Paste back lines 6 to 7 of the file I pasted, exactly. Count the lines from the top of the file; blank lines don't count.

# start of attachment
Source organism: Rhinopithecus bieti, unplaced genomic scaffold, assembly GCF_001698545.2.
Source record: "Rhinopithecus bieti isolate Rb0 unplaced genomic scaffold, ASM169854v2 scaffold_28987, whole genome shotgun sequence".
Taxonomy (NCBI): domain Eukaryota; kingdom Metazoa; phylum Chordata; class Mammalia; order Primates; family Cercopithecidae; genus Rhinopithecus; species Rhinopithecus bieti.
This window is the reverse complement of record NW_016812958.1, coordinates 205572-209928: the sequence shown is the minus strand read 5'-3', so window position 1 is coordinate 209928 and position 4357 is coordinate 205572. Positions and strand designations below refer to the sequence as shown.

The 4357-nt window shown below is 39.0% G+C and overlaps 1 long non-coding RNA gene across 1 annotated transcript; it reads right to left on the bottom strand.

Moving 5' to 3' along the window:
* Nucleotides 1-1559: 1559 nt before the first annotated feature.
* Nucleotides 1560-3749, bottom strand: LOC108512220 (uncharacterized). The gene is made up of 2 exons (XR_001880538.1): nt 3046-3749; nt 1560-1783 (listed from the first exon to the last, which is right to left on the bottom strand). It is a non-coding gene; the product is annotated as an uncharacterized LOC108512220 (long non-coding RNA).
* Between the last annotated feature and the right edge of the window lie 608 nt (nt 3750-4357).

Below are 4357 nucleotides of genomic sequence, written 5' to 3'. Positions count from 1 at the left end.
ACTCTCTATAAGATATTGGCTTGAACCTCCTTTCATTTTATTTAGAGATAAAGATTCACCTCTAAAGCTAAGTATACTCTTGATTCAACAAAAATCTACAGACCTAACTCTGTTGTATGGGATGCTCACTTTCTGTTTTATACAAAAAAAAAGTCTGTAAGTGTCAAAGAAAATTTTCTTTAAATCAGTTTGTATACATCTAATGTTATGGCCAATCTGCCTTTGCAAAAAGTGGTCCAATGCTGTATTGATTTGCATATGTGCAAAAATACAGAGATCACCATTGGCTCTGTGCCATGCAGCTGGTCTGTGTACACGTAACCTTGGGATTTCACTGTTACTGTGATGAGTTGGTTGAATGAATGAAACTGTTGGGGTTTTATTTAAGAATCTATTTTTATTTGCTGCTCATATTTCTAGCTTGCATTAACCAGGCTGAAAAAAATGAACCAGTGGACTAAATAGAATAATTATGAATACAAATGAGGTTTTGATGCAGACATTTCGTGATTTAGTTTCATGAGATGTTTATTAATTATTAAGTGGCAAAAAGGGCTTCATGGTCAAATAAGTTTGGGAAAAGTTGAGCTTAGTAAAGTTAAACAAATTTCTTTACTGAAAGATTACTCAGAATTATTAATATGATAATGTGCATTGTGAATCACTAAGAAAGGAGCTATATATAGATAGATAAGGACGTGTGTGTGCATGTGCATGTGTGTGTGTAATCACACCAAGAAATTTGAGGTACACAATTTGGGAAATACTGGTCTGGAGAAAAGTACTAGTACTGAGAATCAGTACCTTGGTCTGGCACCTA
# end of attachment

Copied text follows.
Moving 5' to 3' along the window:
* Nucleotides 1-1559: 1559 nt before the first annotated feature.